8.
Lancet Respir Med ; 10(2): 158-166, 2022 02.
Article in English | MEDLINE | ID: covidwho-1751525

ABSTRACT

BACKGROUND: Acute respiratory distress syndrome (ARDS) is a major complication of COVID-19 and is associated with high mortality and morbidity. We aimed to assess whether intravenous immunoglobulins (IVIG) could improve outcomes by reducing inflammation-mediated lung injury. METHODS: In this multicentre, double-blind, placebo-controlled trial, done at 43 centres in France, we randomly assigned patients (1:1) receiving invasive mechanical ventilation for up to 72 h with PCR confirmed COVID-19 and associated moderate-to-severe ARDS to receive either IVIG (2 g/kg over 4 days) or placebo. Random assignment was done with a web-based system and was stratified according to the participating centre and the duration of invasive mechanical ventilation before inclusion in the trial (<12 h, 12-24 h, and >24-72 h), and treatment was administered within the first 96 h of invasive mechanical ventilation. To minimise the risk of adverse events, the IVIG administration was divided into four perfusions of 0·5 g/kg each administered over at least 8 hours. Patients in the placebo group received an equivalent volume of sodium chloride 0·9% (10 mL/kg) over the same period. The primary outcome was the number of ventilation-free days by day 28, assessed according to the intention-to-treat principle. This trial was registered on ClinicalTrials.gov, NCT04350580. FINDINGS: Between April 3, and October 20, 2020, 146 patients (43 [29%] women) were eligible for inclusion and randomly assigned: 69 (47%) patients to the IVIG group and 77 (53%) to the placebo group. The intention-to-treat analysis showed no statistical difference in the median number of ventilation-free days at day 28 between the IVIG group (0·0 [IQR 0·0-8·0]) and the placebo group (0·0 [0·0-6·0]; difference estimate 0·0 [0·0-0·0]; p=0·21). Serious adverse events were more frequent in the IVIG group (78 events in 22 [32%] patients) than in the placebo group (47 events in 15 [20%] patients; p=0·089). INTERPRETATION: In patients with COVID-19 who received invasive mechanical ventilation for moderate-to-severe ARDS, IVIG did not improve clinical outcomes at day 28 and tended to be associated with an increased frequency of serious adverse events, although not significant. The effect of IVIGs on earlier disease stages of COVID-19 should be assessed in future trials. FUNDING: Programme Hospitalier de Recherche Clinique.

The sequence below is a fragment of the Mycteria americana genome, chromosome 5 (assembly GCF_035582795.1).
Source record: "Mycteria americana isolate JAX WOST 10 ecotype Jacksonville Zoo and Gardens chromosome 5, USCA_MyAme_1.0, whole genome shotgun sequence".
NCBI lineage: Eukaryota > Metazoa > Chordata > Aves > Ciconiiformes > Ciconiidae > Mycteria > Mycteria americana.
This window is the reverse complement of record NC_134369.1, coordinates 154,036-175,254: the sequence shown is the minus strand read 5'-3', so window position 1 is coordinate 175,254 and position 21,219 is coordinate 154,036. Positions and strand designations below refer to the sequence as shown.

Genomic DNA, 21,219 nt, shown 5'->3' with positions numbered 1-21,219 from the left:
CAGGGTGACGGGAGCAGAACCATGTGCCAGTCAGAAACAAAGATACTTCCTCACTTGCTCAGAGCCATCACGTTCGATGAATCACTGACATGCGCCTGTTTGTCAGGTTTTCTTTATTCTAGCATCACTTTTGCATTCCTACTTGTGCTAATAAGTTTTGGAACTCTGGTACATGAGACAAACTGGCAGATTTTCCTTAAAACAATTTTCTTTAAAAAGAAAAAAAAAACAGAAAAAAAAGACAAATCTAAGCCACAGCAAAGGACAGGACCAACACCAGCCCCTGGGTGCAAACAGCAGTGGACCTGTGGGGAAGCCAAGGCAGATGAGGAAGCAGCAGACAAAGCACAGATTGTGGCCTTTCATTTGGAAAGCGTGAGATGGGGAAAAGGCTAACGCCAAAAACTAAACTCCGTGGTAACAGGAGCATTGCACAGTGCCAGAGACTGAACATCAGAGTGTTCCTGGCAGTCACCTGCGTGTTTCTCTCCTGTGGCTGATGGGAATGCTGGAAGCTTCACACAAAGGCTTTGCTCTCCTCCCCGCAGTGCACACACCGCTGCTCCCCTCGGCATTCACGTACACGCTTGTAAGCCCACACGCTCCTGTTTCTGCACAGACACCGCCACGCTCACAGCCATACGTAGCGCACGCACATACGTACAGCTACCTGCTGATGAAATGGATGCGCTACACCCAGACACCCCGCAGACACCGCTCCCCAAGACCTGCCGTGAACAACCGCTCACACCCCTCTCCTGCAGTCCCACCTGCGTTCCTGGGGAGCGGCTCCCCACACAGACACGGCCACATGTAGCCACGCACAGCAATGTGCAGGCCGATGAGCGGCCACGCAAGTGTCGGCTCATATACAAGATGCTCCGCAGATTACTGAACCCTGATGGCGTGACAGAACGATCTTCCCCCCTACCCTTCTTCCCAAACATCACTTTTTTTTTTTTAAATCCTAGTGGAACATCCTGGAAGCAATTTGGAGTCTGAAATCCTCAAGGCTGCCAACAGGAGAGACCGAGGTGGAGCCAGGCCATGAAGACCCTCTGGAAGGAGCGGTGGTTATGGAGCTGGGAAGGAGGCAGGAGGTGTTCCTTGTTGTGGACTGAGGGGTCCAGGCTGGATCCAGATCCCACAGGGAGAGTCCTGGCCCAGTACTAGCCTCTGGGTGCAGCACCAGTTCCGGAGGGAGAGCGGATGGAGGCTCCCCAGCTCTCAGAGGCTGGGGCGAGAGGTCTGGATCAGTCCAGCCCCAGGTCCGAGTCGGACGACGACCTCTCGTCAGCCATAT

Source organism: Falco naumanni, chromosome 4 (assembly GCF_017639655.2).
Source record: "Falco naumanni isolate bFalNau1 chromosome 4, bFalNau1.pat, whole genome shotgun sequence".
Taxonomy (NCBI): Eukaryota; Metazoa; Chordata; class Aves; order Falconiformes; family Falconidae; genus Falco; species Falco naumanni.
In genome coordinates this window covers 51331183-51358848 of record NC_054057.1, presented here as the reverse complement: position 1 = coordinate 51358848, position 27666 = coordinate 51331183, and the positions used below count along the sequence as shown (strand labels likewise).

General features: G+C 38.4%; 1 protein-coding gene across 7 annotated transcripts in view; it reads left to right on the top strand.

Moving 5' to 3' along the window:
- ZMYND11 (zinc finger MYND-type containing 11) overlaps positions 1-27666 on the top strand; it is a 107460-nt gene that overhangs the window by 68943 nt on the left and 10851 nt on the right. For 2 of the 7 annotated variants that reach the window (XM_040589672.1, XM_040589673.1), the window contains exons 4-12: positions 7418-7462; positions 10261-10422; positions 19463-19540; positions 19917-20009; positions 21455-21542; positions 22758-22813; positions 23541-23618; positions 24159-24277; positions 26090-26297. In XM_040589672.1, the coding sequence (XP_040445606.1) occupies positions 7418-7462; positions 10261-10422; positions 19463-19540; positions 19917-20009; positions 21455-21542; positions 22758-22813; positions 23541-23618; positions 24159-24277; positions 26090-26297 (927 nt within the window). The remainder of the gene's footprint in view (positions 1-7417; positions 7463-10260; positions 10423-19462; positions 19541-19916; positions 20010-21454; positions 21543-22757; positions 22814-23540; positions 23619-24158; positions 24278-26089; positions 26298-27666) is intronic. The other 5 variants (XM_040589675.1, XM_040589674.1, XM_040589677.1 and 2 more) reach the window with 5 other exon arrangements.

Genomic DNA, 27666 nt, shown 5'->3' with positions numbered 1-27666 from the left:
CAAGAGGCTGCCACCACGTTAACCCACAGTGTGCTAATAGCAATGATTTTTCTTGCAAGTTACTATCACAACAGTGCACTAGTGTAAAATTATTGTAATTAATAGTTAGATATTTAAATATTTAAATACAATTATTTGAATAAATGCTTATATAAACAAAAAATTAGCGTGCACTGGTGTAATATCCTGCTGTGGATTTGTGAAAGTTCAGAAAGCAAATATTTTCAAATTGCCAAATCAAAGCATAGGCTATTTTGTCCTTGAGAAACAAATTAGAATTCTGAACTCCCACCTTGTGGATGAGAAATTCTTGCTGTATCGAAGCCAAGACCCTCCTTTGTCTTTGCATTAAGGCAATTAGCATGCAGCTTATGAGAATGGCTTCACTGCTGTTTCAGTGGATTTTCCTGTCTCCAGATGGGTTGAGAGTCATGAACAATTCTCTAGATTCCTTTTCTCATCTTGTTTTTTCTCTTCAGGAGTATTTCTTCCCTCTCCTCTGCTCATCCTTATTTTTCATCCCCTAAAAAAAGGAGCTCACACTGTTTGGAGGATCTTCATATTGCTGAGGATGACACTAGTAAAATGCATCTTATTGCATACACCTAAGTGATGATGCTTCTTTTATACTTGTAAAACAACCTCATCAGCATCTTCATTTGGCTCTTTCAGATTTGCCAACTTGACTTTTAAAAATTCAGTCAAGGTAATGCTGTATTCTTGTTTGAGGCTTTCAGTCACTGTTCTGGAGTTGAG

Subject(s)
COVID-19 , Respiratory Distress Syndrome , Double-Blind Method , Female , Humans , Immunoglobulins, Intravenous/adverse effects , Iron-Dextran Complex , Respiratory Distress Syndrome/drug therapy , SARS-CoV-2 , Treatment Outcome
9.
Clin Respir J ; 2022 Mar 11.
Article in English | MEDLINE | ID: covidwho-1741359

ABSTRACT

INTRODUCTION: Coronavirus disease-2019 (COVID-19) may lead to acute respiratory distress syndrome requiring extracorporeal membrane oxygenation (ECMO). Patterns of inflammatory bronchoalveolar cells in COVID-19 patients treated with ECMO are not well described. OBJECTIVE: We aimed to describe inflammatory cell subpopulations in blood and bronchoalveolar lavages (BALs) obtained in critically ill COVID-19 patients shortly after ECMO implementation. METHODS: BAL was performed in the middle lobe in 12 consecutive ECMO-treated COVID-19 patients. Trained cytologists analyzed peripheral blood and BAL cells using flow cytometry and routine staining, respectively. Data were interpreted in relation to dexamethasone administration and weaning from ECMO and ventilator. RESULTS: High neutrophil proportions (66% to 88% of total cells) were observed in the absence of bacterial superinfection and more frequently in dexamethasone-free patients (83% [82-85] vs. 29% [8-68], P = 0.006), suggesting that viral infection could be responsible of predominantly neutrophilic lung inflammation. Successful weaning from ECMO/ventilator could not be predicted by the peripheral white blood and BAL cell pattern. CONCLUSION: High neutrophil proportions can be observed in critically ill COVID-19 patients despite the lack of microbiological evidence on BAL of bacterial superinfection. Dexamethasone was associated with lower neutrophil proportions in BAL. Our study was probably underpowered to provide BAL cell pattern helpful to predict weaning from ECMO/ventilator.

10.
Radiat Res ; 2022 Mar 07.
Article in English | MEDLINE | ID: covidwho-1731640

ABSTRACT